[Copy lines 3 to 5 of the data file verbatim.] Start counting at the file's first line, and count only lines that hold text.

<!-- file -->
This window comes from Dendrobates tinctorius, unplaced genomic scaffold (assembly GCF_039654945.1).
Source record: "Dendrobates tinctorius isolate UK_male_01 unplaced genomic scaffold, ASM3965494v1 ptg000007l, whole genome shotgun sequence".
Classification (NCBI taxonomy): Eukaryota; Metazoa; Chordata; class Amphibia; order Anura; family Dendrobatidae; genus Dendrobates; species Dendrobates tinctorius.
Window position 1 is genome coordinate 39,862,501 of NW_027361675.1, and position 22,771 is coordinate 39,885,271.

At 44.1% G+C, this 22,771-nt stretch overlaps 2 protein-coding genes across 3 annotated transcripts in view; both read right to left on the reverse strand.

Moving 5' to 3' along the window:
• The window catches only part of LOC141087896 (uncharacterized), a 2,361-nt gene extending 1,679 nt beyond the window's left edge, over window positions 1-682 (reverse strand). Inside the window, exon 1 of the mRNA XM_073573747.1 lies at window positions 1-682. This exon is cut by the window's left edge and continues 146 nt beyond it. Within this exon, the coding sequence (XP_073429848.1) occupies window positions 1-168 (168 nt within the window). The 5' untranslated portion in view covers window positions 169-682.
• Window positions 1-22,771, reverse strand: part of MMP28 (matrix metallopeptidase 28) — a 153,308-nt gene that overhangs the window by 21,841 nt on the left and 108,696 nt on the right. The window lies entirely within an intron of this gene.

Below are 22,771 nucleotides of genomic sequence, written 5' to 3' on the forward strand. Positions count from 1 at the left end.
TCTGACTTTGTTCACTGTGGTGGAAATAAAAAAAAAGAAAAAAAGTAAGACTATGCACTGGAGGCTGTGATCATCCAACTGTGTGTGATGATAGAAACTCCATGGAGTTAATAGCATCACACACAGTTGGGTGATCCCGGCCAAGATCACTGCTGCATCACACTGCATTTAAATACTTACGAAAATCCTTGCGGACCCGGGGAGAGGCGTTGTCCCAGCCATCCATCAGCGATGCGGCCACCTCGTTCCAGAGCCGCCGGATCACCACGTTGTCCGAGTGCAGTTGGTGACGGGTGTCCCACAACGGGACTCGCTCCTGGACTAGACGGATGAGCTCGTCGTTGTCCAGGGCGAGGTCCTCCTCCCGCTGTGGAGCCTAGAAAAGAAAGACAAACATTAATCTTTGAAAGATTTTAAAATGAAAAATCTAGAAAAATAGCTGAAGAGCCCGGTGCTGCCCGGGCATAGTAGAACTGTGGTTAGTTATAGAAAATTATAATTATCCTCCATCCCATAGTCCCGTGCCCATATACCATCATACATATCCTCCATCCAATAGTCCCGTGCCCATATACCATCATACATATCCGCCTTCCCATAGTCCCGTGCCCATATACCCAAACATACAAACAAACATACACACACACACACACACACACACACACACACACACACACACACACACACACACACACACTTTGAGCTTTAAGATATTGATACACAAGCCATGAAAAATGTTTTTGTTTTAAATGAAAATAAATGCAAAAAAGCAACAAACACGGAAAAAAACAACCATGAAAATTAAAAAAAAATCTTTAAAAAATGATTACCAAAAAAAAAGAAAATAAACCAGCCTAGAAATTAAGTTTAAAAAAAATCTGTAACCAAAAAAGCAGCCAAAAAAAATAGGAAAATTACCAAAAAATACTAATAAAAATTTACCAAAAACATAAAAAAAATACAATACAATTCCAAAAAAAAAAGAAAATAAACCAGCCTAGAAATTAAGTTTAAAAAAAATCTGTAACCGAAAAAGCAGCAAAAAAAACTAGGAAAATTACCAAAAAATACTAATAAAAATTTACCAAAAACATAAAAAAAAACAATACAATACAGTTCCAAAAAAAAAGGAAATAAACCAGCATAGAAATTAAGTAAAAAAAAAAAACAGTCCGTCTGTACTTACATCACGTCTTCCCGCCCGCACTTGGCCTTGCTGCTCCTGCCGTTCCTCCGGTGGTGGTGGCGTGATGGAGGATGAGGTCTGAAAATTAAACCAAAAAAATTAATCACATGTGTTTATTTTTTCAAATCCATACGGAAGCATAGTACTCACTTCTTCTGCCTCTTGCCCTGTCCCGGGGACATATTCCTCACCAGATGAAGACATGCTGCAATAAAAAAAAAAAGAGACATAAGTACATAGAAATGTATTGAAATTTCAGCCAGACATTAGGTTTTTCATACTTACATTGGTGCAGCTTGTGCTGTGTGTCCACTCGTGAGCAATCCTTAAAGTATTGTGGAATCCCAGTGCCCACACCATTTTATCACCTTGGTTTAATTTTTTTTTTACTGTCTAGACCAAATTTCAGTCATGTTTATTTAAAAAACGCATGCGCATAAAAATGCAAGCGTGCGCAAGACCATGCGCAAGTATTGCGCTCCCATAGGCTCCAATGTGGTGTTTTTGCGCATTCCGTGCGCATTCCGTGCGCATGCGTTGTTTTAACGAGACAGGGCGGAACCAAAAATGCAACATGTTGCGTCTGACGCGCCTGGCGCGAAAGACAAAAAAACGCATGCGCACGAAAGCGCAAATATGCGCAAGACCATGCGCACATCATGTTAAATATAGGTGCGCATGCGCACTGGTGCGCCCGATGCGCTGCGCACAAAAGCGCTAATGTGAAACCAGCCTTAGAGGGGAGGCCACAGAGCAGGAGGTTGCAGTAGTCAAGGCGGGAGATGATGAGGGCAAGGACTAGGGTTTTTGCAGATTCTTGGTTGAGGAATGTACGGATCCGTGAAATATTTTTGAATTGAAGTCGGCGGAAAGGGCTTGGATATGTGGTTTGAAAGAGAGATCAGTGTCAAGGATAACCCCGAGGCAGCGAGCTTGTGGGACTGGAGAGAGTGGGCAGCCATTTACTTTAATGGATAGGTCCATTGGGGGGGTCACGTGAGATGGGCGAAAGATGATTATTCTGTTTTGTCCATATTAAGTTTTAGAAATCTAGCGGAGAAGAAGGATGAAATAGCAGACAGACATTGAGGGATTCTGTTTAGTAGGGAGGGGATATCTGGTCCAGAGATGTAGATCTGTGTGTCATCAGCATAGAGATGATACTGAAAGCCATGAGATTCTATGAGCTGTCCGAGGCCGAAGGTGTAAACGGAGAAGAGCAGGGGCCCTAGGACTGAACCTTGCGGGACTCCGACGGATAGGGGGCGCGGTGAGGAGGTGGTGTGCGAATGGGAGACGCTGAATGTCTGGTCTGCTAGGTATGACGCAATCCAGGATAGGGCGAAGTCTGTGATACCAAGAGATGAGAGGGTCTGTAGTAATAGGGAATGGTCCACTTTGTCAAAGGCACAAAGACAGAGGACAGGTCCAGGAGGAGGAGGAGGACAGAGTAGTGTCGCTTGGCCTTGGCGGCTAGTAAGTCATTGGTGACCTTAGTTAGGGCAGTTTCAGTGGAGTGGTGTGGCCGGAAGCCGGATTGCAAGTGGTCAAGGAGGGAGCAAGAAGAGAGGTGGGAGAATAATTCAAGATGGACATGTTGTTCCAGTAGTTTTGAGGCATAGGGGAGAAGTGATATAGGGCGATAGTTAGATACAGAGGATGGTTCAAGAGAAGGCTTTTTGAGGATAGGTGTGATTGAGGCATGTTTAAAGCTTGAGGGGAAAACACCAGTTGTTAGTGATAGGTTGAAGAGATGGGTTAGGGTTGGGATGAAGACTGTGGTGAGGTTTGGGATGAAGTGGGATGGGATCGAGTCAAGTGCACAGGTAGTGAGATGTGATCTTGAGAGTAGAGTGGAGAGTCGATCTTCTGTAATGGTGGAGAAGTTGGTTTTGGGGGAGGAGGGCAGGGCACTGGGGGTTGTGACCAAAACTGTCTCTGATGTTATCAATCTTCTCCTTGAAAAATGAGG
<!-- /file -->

Classification (NCBI taxonomy): Eukaryota; Metazoa; Chordata; class Amphibia; order Anura; family Dendrobatidae; genus Dendrobates; species Dendrobates tinctorius.
Window position 1 is genome coordinate 39,862,501 of NW_027361675.1, and position 22,771 is coordinate 39,885,271.

At 44.1% G+C, this 22,771-nt stretch overlaps 2 protein-coding genes across 3 annotated transcripts in view; both read right to left on the reverse strand.